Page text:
What's in store for '94: Rugby League

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The Independent Online
Everything this coming year should be geared towards the arrival of the Australians in October, which will bring Great Britain their best chance of winning an Ashes series here since the Sixties.

The game is at a high at international level in this country, following a startlingly comprehensive whitewash of New Zealand. Past experience has shown that it is all too easy to be carried away on waves of optimism, but, at the very least, the Test side are the best prepared they have been for the Kangaroos for a couple of decades.

With the possible exception of Jonathan Davies - who showed no signs of ageing against the Kiwis - the current side are in their prime or are building up to it. Some of the best players - Paul Newlove, Jason Robinson, Andy Farrell - are some of the youngest, and that is another reason to be cheerful. Injury and the normal overload on our leading players permitting, we will put a side packed with pace, power and enterprise out on to Wembley, Old Trafford and Elland Road this autumn. So will Australia, and reports of some of their likely newcomers are daunting.

Nothing would do the domestic game more good than a series win over Australia. Threats to its well-being lie in the financial plight of most clubs and the fear that Australia and New Zealand will head-hunt the best British talent to flesh out the expanded Winfield Cup.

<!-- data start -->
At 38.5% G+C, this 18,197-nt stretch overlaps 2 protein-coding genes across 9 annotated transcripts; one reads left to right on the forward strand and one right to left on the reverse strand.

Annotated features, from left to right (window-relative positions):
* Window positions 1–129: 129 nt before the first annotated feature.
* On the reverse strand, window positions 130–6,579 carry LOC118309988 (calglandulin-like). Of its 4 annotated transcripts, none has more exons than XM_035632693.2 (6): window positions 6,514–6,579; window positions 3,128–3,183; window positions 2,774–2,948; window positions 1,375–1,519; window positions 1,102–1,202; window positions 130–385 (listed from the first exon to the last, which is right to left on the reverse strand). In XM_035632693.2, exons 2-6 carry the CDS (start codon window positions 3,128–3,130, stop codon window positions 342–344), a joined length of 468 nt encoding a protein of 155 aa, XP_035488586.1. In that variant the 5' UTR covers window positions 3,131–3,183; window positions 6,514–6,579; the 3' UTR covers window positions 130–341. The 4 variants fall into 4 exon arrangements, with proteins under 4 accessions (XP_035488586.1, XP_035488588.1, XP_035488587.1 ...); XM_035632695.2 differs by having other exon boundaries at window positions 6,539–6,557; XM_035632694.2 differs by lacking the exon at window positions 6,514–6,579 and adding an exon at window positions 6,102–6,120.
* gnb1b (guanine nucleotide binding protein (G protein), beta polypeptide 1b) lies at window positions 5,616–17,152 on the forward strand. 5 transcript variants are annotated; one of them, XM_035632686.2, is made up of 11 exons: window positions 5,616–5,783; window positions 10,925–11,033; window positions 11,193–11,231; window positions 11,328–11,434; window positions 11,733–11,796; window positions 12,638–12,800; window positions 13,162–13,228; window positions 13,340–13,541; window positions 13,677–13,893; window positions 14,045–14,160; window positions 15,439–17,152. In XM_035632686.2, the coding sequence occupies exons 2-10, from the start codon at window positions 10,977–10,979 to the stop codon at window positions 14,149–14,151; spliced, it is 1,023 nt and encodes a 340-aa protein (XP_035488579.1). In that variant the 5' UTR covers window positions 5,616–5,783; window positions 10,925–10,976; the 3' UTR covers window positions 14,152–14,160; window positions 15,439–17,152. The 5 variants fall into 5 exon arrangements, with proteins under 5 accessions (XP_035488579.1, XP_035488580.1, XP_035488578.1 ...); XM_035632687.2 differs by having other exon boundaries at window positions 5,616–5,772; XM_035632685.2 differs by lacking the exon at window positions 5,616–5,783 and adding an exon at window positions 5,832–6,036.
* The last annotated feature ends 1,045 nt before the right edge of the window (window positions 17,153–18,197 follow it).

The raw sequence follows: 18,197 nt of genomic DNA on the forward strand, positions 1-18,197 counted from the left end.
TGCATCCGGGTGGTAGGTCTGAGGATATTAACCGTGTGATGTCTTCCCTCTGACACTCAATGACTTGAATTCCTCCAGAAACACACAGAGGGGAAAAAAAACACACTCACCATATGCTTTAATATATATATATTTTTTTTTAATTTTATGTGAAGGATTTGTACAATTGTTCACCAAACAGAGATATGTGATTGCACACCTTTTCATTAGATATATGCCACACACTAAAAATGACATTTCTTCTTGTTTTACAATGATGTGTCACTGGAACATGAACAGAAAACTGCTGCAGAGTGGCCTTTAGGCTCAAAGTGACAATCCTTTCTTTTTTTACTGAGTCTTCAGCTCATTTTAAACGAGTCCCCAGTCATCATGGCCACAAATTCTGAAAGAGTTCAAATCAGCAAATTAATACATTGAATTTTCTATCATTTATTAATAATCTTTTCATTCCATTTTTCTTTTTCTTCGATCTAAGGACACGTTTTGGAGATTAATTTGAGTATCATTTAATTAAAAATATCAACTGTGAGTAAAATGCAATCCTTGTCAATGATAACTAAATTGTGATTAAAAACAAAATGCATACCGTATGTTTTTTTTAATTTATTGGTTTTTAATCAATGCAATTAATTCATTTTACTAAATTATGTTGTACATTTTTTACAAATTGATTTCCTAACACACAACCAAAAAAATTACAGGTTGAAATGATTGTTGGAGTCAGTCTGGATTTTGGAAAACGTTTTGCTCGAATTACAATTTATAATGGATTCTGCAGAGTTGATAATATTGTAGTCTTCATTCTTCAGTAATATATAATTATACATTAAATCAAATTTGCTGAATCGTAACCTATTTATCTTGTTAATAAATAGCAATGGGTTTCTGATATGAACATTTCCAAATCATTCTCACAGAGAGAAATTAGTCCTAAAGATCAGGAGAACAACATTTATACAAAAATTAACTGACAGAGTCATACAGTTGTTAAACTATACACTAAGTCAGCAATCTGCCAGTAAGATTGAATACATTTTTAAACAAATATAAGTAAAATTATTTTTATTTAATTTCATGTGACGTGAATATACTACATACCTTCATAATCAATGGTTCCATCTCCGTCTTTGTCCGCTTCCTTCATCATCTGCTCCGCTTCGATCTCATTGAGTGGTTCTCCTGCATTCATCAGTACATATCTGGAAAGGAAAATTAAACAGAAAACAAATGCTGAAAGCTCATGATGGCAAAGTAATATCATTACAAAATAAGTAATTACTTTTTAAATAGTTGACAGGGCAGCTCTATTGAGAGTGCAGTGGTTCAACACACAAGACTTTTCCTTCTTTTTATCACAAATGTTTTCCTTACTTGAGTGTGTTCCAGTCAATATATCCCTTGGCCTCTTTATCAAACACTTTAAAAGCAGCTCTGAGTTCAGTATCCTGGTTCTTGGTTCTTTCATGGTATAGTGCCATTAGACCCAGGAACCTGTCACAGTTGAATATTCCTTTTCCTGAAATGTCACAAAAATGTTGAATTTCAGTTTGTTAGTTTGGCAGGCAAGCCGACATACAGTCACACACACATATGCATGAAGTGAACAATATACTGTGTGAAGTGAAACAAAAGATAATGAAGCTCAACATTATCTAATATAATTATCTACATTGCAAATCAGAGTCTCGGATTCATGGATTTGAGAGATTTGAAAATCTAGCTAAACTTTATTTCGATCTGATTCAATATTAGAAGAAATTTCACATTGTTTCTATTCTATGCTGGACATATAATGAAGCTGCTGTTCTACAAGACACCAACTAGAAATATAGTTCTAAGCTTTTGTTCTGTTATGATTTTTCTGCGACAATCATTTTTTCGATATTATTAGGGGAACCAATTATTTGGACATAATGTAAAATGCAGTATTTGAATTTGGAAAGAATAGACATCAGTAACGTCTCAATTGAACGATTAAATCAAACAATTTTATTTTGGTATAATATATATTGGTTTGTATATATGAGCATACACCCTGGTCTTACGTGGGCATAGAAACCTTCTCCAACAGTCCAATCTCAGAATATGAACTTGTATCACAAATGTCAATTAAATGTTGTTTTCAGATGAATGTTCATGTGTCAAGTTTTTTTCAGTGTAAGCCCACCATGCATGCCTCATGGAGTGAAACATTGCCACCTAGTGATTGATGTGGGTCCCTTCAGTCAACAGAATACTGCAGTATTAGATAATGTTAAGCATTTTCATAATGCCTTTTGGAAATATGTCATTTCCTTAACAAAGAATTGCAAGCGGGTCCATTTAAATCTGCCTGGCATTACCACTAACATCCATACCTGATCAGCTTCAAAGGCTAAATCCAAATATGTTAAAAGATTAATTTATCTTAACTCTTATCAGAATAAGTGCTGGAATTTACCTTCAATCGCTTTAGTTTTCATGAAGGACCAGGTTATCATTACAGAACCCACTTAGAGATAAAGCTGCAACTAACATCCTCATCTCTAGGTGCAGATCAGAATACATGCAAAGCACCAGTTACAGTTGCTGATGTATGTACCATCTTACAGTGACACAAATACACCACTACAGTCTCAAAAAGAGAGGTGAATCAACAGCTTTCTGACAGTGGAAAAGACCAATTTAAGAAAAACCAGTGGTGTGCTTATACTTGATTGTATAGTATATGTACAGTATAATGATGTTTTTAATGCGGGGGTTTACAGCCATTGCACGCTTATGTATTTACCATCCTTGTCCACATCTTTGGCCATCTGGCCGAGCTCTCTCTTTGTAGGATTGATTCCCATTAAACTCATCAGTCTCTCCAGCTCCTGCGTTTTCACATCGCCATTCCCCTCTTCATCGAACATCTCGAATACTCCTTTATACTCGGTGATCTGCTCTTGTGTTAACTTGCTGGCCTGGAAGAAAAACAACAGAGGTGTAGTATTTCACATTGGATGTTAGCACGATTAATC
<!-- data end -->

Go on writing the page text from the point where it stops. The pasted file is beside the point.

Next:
The latter threat is likely to turn into a medium-sized storm in a tea cup; the former will be a continuing problem that is not going to be solved by talk of salary caps - fine in theory, but wholly unworkable in practice.

Wigan have as much trouble balancing their books as anyone, but they have again spent heavily on Va'aiga Tuigamala, who will be the most eagerly watched newcomer of 1994.

Anything he achieves in the second half of this season will be a bonus, because Tuigamala is essentially an investment for 1994-95 onwards. With or without him in the first team, however, it is hard to imagine Wigan finishing the league season without a fifth championship in a row and an invitation to Australia to play the Brisbane Broncos for the World Club Challenge in June.

One thing I can dimly see, though, looking at the tea leaves, is a foul day on a ramshackle ground and Wigan going out of the Challenge Cup in an early round. The trouble is that there is no date on the scene.

(Photograph omitted)